Academic journal article Emergence: Complexity and Organization

Ecology Is Not Rocket Science

Academic journal article Emergence: Complexity and Organization

Ecology Is Not Rocket Science

Article excerpt

Ecology is the foundation of the methods used in conservation, pest, rangeland, forest and fisheries management. A theme among many ecologiste is the need to justify the science as a rigorous discipline. Coupled with this is the notion that physics represents an ideal model of a rigorous science. To that end recent discussions in the literature have placed emphasis on identifying Laws of ecology. In particular, Malthusian growth has been identified as a prime candidate for an ecological law, and much has been written favorably comparing the expression to Newton's laws of motion. Malthusian growth is shown here to be a poor example of a potential ecological law, largely due its numerous ceteris paribus conditions and lack of universality. In fact, as a simple linear model, Malthusian growth fails to adequately address the nonlinear complexities that make ecology such a rich and fascinating discipline. Ecological theory would do well to ignore comparisons to other sciences and focus on explaining the complex dynamics within ecology.

Introduction

The management of systems exhibiting complexity is not more apparent or important than in natural ecosystems. With the world's fisheries in global decline, rangeland desertification spreading and the IUCN red list growing annually there is no doubt about the importance of understanding management with regards to environmental issues. Issues such as the spread of new diseases (think West Nile Virus, Chronic Wasting Disease, avian influenza, to name a few), invasive species, and multiple resistance bacteria it is clear that there is a substantial ecological component to problems facing the medicine, agriculture, city planning, recreation, public health and a myriad other organizations.

The management of natural systems, either through conservation, restoration, integrated pest management, fisheries regulations or other means is based scientifically on ecological results. Good management practices require some level of confidence that an action taking will result in a specific outcome. Causality in ecology has proven difficult and generalizations of results are even more challenging for the science. Ecology requires a firm philosophical foundation that will allow a framework of theoretical results to inform empirical studies which can be utilized by managers to implement policy decisions. Ultimately, understanding ecology is critical to organizing our societies for a sustainable future.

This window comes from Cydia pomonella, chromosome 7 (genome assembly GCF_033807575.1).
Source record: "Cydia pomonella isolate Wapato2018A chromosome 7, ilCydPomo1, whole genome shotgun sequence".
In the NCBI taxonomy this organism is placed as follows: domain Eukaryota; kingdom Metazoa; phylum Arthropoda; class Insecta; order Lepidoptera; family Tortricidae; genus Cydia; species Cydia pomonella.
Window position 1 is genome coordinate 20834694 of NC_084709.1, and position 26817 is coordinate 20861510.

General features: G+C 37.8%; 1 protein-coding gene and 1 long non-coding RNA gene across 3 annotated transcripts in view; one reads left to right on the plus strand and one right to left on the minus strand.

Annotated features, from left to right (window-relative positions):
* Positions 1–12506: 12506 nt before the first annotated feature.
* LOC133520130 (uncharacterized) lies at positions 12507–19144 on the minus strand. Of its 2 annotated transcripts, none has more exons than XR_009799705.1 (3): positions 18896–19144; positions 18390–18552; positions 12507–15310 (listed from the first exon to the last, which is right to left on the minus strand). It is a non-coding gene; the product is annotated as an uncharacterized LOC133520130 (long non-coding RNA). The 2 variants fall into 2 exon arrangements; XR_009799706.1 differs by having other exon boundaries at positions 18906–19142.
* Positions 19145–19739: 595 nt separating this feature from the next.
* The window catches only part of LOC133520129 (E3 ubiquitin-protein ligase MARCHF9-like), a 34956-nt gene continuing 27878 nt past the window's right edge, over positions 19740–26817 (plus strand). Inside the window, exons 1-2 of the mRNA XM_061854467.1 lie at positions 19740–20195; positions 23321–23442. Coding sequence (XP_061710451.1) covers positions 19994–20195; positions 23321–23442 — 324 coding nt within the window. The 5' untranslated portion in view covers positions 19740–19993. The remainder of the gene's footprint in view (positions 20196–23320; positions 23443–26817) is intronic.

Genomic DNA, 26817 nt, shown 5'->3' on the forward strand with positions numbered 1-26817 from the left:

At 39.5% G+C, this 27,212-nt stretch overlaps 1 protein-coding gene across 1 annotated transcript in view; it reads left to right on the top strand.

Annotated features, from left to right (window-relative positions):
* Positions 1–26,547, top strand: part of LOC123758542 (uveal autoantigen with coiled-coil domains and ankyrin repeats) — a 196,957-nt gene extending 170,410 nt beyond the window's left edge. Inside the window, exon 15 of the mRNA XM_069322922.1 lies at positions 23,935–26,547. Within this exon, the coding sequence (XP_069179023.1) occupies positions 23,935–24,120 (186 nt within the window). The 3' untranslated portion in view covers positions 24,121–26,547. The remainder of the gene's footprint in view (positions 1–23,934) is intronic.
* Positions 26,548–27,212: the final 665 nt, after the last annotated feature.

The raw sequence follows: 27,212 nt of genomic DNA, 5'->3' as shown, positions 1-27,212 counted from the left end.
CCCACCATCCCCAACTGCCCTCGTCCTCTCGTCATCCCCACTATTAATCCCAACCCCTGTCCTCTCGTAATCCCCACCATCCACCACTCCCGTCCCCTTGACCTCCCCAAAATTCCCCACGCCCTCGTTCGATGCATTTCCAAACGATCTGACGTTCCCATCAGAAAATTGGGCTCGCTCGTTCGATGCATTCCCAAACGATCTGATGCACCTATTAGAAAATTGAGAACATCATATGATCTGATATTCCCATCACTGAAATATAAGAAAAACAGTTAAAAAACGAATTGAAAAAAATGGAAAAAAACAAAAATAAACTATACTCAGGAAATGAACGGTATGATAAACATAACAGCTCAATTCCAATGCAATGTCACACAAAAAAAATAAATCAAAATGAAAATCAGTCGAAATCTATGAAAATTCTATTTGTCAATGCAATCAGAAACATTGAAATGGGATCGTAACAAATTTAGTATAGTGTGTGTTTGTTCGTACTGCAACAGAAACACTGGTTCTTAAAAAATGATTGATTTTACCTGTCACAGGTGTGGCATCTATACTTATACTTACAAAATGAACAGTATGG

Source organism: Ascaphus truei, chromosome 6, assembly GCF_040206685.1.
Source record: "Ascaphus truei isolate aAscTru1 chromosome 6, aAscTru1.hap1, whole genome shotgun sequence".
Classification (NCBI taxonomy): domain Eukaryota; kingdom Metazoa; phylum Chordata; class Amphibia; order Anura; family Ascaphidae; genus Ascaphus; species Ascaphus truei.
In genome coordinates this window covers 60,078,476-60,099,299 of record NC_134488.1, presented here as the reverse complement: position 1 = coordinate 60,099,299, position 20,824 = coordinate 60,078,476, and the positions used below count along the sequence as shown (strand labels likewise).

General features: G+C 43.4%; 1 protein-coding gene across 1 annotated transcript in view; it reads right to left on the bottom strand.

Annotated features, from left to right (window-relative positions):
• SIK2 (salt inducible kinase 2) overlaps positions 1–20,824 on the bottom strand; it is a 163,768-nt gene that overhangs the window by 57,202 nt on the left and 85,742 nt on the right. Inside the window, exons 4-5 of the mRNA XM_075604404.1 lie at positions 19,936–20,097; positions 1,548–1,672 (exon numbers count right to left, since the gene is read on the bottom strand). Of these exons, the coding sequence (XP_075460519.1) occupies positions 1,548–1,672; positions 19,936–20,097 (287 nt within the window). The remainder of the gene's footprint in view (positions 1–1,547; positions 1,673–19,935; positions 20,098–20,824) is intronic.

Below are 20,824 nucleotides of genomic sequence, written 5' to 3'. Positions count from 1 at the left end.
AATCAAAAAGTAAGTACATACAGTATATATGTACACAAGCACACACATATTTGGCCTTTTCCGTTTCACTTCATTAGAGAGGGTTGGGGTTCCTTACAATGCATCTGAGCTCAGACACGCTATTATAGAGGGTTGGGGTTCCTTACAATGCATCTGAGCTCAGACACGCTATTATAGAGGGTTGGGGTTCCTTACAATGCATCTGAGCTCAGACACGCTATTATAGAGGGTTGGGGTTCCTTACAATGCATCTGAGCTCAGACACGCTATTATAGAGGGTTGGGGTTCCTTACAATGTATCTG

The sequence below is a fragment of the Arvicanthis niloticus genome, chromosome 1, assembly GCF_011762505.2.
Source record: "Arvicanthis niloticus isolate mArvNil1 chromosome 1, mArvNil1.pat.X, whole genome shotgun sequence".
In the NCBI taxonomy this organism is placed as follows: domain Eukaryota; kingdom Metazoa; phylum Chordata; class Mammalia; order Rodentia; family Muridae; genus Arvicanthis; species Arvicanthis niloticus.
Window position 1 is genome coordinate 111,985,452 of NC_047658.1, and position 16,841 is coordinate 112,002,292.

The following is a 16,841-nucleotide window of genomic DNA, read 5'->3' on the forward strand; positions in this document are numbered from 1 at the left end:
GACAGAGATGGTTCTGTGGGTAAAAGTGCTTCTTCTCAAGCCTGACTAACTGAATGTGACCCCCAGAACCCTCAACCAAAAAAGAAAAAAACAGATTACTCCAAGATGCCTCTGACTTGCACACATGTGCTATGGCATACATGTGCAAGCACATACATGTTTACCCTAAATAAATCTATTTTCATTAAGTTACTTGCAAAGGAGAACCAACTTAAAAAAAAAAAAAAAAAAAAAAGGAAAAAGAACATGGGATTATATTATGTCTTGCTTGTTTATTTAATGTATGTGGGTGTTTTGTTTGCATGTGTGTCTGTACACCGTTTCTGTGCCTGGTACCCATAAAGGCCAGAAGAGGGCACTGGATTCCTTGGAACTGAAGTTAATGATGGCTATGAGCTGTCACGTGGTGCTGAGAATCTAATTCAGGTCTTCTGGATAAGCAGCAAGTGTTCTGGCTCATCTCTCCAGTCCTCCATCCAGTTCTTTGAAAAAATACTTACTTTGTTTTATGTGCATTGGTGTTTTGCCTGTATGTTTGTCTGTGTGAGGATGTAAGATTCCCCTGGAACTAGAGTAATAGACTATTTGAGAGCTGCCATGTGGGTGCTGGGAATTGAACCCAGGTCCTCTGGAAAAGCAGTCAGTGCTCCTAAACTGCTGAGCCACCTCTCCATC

The sciences that are most directly associated with the notion ofcomplexity are also those sciences in which the debate about laws governing them still holds sway (Fodor, 1989; Mclntyre, 1998; Mikulecky, 2000; Carroll, 2003; Hausman, 2003; Lyman & O'Brien, 2004). Consider the role of laws in ecology. Although much attention has been given to this question recently, the most frequently suggested laws are plagued with problems that raise doubt about their validity. Ecologists frequently compare their science to physics, and particularly Newtonian mechanics which is often taken as an ideal formulation of science. Recently proposed ecological laws have been equated - or at least favorably compared - to Newton's Laws of Motion. Unfortunately, there appears to be much confusion about the nature and structure of Newton's Laws of Motion that casts doubt on the usefulness or validity of such comparisons. Such comparisons, even if invalid, do not obviate the proposed laws from lawhood, but further examination demonstrates that for one of the most common of the proposed ecological laws, there can be little support for it. Even if the suggested laws are not sufficiently law-like, there may be other suitable candidates, so a formulation of ecology in the mold of classical mechanics might be conceivable. However, before such a venture is seriously pursued a more important question remains: what is - or should be - the theoretical structure of ecology? As we shall see, laws, and in particular physical laws, carry with them a certain concept that the processes they describe are either simply expressions of the laws or additive assemblages of the laws. …

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